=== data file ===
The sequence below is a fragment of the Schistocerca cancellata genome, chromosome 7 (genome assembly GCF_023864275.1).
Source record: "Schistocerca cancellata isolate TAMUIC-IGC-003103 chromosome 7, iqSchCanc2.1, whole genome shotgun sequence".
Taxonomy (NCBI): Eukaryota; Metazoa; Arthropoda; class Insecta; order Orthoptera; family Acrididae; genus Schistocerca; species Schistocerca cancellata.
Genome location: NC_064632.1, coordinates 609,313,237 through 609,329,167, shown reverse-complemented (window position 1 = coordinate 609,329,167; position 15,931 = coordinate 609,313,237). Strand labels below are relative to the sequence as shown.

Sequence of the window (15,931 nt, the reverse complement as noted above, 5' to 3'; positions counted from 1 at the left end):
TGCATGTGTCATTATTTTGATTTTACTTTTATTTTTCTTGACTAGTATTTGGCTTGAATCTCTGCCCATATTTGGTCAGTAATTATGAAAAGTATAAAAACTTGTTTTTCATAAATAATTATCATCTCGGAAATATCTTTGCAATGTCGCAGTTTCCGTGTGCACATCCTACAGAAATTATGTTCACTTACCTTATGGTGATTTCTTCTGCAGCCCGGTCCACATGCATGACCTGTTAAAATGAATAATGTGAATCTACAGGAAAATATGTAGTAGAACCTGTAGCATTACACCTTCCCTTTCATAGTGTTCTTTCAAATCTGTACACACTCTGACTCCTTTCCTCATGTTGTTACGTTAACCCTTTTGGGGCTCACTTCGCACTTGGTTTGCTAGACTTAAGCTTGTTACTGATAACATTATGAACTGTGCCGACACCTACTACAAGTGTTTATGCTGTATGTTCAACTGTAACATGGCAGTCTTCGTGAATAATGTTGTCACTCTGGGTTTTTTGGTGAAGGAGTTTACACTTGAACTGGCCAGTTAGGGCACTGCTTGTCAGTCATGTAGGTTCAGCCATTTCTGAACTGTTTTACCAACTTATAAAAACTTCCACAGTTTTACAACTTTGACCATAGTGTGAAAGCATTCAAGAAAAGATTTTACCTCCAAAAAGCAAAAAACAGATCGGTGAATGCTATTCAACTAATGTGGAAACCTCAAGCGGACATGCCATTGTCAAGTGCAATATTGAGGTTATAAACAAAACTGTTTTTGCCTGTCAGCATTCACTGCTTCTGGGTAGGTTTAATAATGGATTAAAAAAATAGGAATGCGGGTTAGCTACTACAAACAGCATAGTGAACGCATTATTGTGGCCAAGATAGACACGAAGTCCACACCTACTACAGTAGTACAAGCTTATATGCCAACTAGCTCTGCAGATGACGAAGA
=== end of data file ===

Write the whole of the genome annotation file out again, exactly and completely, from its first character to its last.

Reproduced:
The sequence below is a fragment of the Schistocerca cancellata genome, chromosome 7 (genome assembly GCF_023864275.1).
Source record: "Schistocerca cancellata isolate TAMUIC-IGC-003103 chromosome 7, iqSchCanc2.1, whole genome shotgun sequence".
Taxonomy (NCBI): Eukaryota; Metazoa; Arthropoda; class Insecta; order Orthoptera; family Acrididae; genus Schistocerca; species Schistocerca cancellata.
Genome location: NC_064632.1, coordinates 609,313,237 through 609,329,167, shown reverse-complemented (window position 1 = coordinate 609,329,167; position 15,931 = coordinate 609,313,237). Strand labels below are relative to the sequence as shown.

Sequence of the window (15,931 nt, the reverse complement as noted above, 5' to 3'; positions counted from 1 at the left end):
TGCATGTGTCATTATTTTGATTTTACTTTTATTTTTCTTGACTAGTATTTGGCTTGAATCTCTGCCCATATTTGGTCAGTAATTATGAAAAGTATAAAAACTTGTTTTTCATAAATAATTATCATCTCGGAAATATCTTTGCAATGTCGCAGTTTCCGTGTGCACATCCTACAGAAATTATGTTCACTTACCTTATGGTGATTTCTTCTGCAGCCCGGTCCACATGCATGACCTGTTAAAATGAATAATGTGAATCTACAGGAAAATATGTAGTAGAACCTGTAGCATTACACCTTCCCTTTCATAGTGTTCTTTCAAATCTGTACACACTCTGACTCCTTTCCTCATGTTGTTACGTTAACCCTTTTGGGGCTCACTTCGCACTTGGTTTGCTAGACTTAAGCTTGTTACTGATAACATTATGAACTGTGCCGACACCTACTACAAGTGTTTATGCTGTATGTTCAACTGTAACATGGCAGTCTTCGTGAATAATGTTGTCACTCTGGGTTTTTTGGTGAAGGAGTTTACACTTGAACTGGCCAGTTAGGGCACTGCTTGTCAGTCATGTAGGTTCAGCCATTTCTGAACTGTTTTACCAACTTATAAAAACTTCCACAGTTTTACAACTTTGACCATAGTGTGAAAGCATTCAAGAAAAGATTTTACCTCCAAAAAGCAAAAAACAGATCGGTGAATGCTATTCAACTAATGTGGAAACCTCAAGCGGACATGCCATTGTCAAGTGCAATATTGAGGTTATAAACAAAACTGTTTTTGCCTGTCAGCATTCACTGCTTCTGGGTAGGTTTAATAATGGATTAAAAAAATAGGAATGCGGGTTAGCTACTACAAACAGCATAGTGAACGCATTATTGTGGCCAAGATAGACACGAAGTCCACACCTACTACAGTAGTACAAGCTTATATGCCAACTAGCTCTGCAGATGACGAAGA